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  Encyclopedia of Keywords > Society > Economics > Aggregate Demand   Michael Charnine

Keywords and Sections
AGGREGATE DEMAND
AGGREGATE SUPPLY
PRICE LEVEL
DEMAND CURVE
EXPENDITURE
KEYNESIAN
SUPPLY CURVE
RELATIONSHIP BETWEEN
UNEMPLOYMENT
SPENDING
SHIFT AGGREGATE
Review of Short Phrases and Links

    This Review contains major "Aggregate Demand"- related terms, short phrases and links grouped together in the form of Encyclopedia article.

Definitions

  1. Aggregate demand is the total level of demand for goods and services in an economy.
  2. Aggregate demand is the sum of all demand in an economy. (Web site)
  3. Aggregate demand is the total demand for goods and services produced in the economy over a period of time. (Web site)
  4. Aggregate demand is a measure of month-to-month growth or contraction of consumer spending, often used as an indicator of economic prosperity. (Web site)
  5. Aggregate Demand is one of 51 key economics concepts identified by the National Council on Economic Education (NCEE) for high school classes. (Web site)

Aggregate Demand

  1. If this was the only effect, the aggregate demand curve in the diagram would be upward sloping.
  2. A decrease in government purchases or an increase in taxes shifts the aggregate demand curve to the left.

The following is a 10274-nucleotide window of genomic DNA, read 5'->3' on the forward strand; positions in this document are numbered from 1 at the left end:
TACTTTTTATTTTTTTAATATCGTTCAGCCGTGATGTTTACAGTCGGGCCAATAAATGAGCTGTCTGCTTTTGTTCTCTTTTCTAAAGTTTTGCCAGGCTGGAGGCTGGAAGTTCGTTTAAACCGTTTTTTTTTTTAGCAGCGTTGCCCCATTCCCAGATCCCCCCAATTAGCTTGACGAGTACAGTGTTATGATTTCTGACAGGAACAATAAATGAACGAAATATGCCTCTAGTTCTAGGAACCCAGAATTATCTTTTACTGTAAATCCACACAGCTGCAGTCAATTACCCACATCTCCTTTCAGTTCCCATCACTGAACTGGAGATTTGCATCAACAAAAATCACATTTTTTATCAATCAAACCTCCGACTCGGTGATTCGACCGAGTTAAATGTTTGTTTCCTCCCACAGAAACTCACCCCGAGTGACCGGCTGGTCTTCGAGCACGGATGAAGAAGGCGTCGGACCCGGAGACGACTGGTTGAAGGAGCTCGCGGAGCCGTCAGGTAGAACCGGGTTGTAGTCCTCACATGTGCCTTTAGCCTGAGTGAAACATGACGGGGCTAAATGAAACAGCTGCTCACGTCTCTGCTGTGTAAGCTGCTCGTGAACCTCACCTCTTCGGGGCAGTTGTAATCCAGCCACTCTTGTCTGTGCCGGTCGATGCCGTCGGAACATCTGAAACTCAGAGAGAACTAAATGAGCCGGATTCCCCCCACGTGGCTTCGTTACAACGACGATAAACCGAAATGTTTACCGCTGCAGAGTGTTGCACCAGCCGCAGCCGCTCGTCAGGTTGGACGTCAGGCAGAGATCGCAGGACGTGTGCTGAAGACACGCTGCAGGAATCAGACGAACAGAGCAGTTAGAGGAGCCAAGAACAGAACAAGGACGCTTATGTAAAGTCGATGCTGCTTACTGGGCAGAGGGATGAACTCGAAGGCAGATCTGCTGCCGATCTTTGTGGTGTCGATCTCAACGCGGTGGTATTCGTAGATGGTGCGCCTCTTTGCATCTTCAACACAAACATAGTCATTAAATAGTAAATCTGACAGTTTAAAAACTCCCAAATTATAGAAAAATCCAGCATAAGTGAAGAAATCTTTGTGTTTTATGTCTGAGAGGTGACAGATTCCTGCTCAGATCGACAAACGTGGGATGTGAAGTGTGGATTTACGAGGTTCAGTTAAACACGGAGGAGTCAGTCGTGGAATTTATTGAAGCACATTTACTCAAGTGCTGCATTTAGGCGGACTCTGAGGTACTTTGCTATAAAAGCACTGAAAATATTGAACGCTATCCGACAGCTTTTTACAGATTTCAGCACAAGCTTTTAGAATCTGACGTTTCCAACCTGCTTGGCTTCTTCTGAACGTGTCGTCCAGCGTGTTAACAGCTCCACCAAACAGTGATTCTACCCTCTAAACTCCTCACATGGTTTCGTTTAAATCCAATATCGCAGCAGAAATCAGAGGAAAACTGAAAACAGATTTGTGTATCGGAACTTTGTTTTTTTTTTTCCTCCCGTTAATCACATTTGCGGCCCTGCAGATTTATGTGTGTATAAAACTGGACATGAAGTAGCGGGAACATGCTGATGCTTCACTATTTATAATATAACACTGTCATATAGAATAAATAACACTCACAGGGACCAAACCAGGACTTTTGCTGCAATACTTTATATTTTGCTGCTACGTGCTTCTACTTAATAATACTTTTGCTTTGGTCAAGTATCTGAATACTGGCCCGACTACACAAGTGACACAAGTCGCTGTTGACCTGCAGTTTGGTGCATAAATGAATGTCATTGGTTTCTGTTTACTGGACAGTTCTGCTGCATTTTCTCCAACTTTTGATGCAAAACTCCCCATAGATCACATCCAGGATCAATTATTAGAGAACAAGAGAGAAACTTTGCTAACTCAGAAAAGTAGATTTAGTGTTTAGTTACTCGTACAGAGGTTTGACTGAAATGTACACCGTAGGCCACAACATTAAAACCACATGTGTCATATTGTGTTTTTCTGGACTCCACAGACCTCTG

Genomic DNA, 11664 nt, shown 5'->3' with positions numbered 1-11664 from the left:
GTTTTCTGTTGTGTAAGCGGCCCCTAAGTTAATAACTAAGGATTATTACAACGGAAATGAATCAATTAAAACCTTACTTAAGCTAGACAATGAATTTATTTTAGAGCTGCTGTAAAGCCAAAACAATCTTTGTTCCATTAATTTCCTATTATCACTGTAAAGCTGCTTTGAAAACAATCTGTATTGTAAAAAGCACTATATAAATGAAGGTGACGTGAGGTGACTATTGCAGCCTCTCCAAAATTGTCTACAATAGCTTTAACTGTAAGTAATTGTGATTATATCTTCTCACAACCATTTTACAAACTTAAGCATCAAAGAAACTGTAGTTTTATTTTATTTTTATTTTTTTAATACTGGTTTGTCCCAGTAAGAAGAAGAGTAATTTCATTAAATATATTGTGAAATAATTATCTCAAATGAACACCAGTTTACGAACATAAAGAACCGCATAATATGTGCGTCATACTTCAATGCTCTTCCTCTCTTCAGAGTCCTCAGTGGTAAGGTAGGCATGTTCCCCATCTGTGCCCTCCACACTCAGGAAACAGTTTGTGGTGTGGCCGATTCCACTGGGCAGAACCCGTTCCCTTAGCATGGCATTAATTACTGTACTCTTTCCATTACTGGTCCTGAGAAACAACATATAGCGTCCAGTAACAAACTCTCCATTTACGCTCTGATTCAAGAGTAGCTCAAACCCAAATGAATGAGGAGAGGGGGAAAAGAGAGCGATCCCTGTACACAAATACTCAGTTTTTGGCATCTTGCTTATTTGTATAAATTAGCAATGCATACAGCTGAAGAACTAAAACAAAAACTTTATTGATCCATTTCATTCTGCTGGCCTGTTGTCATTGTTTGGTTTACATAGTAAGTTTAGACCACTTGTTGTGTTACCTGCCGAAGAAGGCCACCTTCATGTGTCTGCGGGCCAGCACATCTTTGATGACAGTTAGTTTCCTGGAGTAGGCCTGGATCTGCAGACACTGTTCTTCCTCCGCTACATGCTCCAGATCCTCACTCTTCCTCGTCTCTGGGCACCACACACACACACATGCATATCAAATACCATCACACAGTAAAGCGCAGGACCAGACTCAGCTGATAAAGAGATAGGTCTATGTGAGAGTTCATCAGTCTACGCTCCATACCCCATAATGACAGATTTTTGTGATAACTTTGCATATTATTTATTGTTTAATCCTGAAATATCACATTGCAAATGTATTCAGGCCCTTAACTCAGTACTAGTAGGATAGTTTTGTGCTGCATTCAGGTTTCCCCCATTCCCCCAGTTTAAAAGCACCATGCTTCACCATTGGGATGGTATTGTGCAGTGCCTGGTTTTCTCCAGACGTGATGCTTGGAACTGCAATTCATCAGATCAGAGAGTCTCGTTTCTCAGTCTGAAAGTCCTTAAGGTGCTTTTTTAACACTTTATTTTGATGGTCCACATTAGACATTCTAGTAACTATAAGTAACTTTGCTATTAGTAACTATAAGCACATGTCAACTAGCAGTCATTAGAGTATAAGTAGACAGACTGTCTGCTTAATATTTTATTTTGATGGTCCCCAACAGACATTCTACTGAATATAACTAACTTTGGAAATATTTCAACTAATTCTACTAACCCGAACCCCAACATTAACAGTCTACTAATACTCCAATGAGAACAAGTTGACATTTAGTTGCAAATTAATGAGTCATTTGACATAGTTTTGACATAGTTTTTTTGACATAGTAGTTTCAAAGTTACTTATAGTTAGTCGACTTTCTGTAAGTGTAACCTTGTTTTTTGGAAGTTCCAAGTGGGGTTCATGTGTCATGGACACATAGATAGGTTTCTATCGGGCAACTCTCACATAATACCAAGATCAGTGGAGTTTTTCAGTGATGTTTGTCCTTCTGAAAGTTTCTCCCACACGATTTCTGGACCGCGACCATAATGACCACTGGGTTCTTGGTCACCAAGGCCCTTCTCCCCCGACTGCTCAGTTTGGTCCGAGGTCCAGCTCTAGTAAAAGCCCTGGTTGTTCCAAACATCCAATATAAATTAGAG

3. Equilibrium price and quantity are found where the aggregate demand and supply curves intersect.

Aggregate Supply

  1. Model aggregate demand - aggregate supply (AD-AS) with perfectly inelastic (long-run period) and perfectly elastic (short-run period) aggregate supply. (Web site)
  2. Economists today reconcile these two views with the model of aggregate demand and aggregate supply introduced in Ch.9.
  3. Knowing what can cause changes in aggregate demand and aggregate supply helps explain causes of the business cycle.

Price Level

  1. The aggregate demand (AD) curve shows that as the price level drops, purchases of real domestic output increase.
  2. A reduction in aggregate demand causes a decline in real output rather than the price level because prices are -sticky- or inflexible downward.

Demand Curve

  1. Technically, the aggregate demand curve is found by drawing a line (or curve) through Points 1, 2, and 3 on Appendix Figure 11-1b.
  2. Figure 7-3 illustrates the aggregate demand curve for an economy. (Web site)
  3. Give three reasons why the aggregate demand curve slopes downward.

Expenditure

  1. The builders will have higher disposable income as a result, so consumption, hence aggregate demand will rise as well.
  2. Finally, expenditure on GDP obviously disregards the creation of credit money by banks and governments, which boosts aggregate demand.
  3. Equilibrium within the economy occurs where aggregate demand is satisfied by national output.
  4. Aggregate demand and its derivation from IS-LM model.
  5. B. Aggregate demand shifts and the aggregate expenditures model (Appendix Figure 11-2): 1.

Keynesian

  1. Macroeconomic theory today has harmonized the study of aggregate demand and supply with the study of money.
  2. Keynesian economics, which focuses on aggregate demand to explain levels of unemployment and the business cycle.